European Central Bank (ECB) chief Mario Draghi said Friday that there is little evidence that e-commerce is holding back inflation in the euro zone.
There has been a debate waging among economists as to whether e-commerce giants like Amazon have had an impact on inflation in major economies in Europe and in the U.S. because of their ability to undercut bricks and mortar retailers.
But Draghi wasn't convinced online players were having a "major effect."
He said during a speech Friday that an argument has been made suggesting "structural changes due to globalization and digitalization have made it more difficult for central banks to stoke domestic inflation." But the central banker dismissed this as a reason.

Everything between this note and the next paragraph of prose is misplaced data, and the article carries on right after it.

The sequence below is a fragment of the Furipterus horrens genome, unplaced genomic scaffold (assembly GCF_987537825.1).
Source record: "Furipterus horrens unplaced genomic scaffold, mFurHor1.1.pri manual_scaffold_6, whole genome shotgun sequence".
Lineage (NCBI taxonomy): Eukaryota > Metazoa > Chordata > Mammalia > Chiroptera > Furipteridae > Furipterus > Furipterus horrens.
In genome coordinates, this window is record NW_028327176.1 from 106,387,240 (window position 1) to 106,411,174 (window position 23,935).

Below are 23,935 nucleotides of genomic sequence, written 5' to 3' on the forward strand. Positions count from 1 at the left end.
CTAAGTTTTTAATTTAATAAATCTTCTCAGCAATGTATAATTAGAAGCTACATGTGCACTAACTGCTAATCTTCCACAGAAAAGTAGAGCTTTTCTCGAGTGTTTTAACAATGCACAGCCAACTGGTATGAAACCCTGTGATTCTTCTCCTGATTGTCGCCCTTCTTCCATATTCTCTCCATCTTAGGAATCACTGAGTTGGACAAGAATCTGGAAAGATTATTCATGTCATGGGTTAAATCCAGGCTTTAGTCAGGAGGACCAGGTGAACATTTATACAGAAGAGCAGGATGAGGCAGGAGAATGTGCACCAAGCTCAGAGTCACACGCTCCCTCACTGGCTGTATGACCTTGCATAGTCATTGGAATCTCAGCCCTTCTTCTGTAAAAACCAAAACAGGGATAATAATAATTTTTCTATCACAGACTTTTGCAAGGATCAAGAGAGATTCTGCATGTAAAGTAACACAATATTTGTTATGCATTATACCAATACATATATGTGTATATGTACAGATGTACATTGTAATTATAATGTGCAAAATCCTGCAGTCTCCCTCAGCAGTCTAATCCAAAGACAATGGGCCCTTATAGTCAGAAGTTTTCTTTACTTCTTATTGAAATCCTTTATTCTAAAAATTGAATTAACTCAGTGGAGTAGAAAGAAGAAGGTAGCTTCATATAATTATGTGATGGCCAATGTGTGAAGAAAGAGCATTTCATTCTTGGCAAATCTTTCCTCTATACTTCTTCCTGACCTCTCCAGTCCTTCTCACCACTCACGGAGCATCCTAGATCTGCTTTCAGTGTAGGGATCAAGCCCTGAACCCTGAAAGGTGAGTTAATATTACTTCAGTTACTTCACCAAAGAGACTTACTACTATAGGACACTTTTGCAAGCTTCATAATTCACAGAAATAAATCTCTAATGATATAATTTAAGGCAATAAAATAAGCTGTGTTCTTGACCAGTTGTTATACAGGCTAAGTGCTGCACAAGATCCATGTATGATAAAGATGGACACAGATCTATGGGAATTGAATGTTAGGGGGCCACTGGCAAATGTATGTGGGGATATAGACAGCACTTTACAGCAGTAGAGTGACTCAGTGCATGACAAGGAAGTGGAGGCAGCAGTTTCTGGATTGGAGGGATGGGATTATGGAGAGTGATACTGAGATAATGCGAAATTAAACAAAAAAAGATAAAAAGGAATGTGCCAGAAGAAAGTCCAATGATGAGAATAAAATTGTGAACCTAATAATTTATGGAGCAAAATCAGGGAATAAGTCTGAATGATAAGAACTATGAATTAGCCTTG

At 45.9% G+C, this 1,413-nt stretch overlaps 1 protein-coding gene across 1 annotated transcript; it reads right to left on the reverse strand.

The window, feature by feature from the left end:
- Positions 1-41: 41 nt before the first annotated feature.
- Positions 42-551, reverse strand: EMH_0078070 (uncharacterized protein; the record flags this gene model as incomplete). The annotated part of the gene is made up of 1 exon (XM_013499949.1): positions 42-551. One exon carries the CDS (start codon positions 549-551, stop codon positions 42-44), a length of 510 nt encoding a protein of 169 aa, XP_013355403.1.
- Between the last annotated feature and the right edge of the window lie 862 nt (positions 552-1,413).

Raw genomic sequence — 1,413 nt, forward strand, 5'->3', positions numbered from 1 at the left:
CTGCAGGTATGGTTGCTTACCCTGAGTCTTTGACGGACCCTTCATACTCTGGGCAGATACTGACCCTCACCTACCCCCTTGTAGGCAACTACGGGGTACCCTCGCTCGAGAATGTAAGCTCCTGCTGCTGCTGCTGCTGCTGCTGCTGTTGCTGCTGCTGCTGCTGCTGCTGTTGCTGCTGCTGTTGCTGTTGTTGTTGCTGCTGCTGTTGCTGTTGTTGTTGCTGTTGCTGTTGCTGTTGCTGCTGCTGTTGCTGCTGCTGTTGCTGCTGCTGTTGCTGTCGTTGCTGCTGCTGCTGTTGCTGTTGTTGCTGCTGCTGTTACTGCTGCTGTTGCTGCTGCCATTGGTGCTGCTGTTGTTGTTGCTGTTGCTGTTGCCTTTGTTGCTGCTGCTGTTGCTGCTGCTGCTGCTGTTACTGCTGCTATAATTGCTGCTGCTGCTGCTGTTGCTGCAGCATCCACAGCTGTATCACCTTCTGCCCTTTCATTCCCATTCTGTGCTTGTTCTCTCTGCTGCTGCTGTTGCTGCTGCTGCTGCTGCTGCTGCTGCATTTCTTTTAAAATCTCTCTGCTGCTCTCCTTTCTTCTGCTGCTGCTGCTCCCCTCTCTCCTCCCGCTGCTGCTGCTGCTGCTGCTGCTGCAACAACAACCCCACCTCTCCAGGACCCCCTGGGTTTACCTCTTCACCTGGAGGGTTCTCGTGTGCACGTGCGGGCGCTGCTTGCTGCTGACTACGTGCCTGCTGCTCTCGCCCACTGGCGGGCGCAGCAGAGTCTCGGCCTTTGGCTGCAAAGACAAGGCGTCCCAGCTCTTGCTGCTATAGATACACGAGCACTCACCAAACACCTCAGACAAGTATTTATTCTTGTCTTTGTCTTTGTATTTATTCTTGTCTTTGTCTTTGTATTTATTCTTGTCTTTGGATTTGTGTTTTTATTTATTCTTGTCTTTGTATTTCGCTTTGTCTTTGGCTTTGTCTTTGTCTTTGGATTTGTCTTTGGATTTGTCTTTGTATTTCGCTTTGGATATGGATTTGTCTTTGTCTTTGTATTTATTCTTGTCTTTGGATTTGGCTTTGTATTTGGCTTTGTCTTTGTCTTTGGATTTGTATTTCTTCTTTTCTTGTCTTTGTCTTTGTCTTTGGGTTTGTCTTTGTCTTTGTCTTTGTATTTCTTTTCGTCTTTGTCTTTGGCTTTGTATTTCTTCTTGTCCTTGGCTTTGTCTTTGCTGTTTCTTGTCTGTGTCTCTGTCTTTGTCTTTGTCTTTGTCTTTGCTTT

"We do not see much evidence to suggest that e-commerce is depressing inflation in the euro area today — at least to the extent that we can measure it. The same is true for 'global slack.' In fact, as the global economy recovers, the foreign output gap is moving in the same direction as the euro area output gap," Draghi said.
Data out Thursday confirmed that core inflation, excluding energy and food, hit 1.1 percent in October. The ECB's aim is to push it closer to 2 percent.
In his speech, Draghi said that the ECB needs to be "patient and persistent" for inflation to return to the bank's 2 percent target.